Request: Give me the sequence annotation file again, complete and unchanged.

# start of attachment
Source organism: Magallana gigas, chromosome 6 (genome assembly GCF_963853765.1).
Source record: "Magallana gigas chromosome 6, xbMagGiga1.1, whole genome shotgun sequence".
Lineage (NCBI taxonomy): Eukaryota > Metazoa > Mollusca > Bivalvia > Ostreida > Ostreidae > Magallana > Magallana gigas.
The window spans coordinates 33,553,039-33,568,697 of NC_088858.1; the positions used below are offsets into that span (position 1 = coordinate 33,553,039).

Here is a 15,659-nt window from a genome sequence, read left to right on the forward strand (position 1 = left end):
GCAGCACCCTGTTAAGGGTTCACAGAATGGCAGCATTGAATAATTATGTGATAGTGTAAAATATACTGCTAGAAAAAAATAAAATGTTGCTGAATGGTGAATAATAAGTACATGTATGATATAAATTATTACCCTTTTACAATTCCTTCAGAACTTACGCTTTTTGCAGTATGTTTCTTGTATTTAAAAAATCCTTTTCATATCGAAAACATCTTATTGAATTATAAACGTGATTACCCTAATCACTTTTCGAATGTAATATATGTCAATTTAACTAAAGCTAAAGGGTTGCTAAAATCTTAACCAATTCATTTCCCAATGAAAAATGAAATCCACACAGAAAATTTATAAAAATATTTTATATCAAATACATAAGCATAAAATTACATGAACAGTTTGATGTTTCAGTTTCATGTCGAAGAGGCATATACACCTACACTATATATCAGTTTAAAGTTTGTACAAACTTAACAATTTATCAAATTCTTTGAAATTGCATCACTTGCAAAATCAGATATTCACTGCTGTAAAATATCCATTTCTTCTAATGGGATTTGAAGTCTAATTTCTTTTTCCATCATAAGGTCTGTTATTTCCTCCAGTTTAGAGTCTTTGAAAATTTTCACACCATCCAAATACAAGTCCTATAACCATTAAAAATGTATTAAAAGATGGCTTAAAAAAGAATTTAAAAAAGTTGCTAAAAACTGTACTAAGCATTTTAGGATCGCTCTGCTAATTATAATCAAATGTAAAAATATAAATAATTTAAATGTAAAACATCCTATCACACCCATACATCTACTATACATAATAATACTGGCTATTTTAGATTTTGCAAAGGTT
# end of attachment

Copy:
Source organism: Magallana gigas, chromosome 6 (genome assembly GCF_963853765.1).
Source record: "Magallana gigas chromosome 6, xbMagGiga1.1, whole genome shotgun sequence".
Lineage (NCBI taxonomy): Eukaryota > Metazoa > Mollusca > Bivalvia > Ostreida > Ostreidae > Magallana > Magallana gigas.
The window spans coordinates 33,553,039-33,568,697 of NC_088858.1; the positions used below are offsets into that span (position 1 = coordinate 33,553,039).

Here is a 15,659-nt window from a genome sequence, read left to right on the forward strand (position 1 = left end):
GCAGCACCCTGTTAAGGGTTCACAGAATGGCAGCATTGAATAATTATGTGATAGTGTAAAATATACTGCTAGAAAAAAATAAAATGTTGCTGAATGGTGAATAATAAGTACATGTATGATATAAATTATTACCCTTTTACAATTCCTTCAGAACTTACGCTTTTTGCAGTATGTTTCTTGTATTTAAAAAATCCTTTTCATATCGAAAACATCTTATTGAATTATAAACGTGATTACCCTAATCACTTTTCGAATGTAATATATGTCAATTTAACTAAAGCTAAAGGGTTGCTAAAATCTTAACCAATTCATTTCCCAATGAAAAATGAAATCCACACAGAAAATTTATAAAAATATTTTATATCAAATACATAAGCATAAAATTACATGAACAGTTTGATGTTTCAGTTTCATGTCGAAGAGGCATATACACCTACACTATATATCAGTTTAAAGTTTGTACAAACTTAACAATTTATCAAATTCTTTGAAATTGCATCACTTGCAAAATCAGATATTCACTGCTGTAAAATATCCATTTCTTCTAATGGGATTTGAAGTCTAATTTCTTTTTCCATCATAAGGTCTGTTATTTCCTCCAGTTTAGAGTCTTTGAAAATTTTCACACCATCCAAATACAAGTCCTATAACCATTAAAAATGTATTAAAAGATGGCTTAAAAAAGAATTTAAAAAAGTTGCTAAAAACTGTACTAAGCATTTTAGGATCGCTCTGCTAATTATAATCAAATGTAAAAATATAAATAATTTAAATGTAAAACATCCTATCACACCCATACATCTACTATACATAATAATACTGGCTATTTTAGATTTTGCAAAGGTT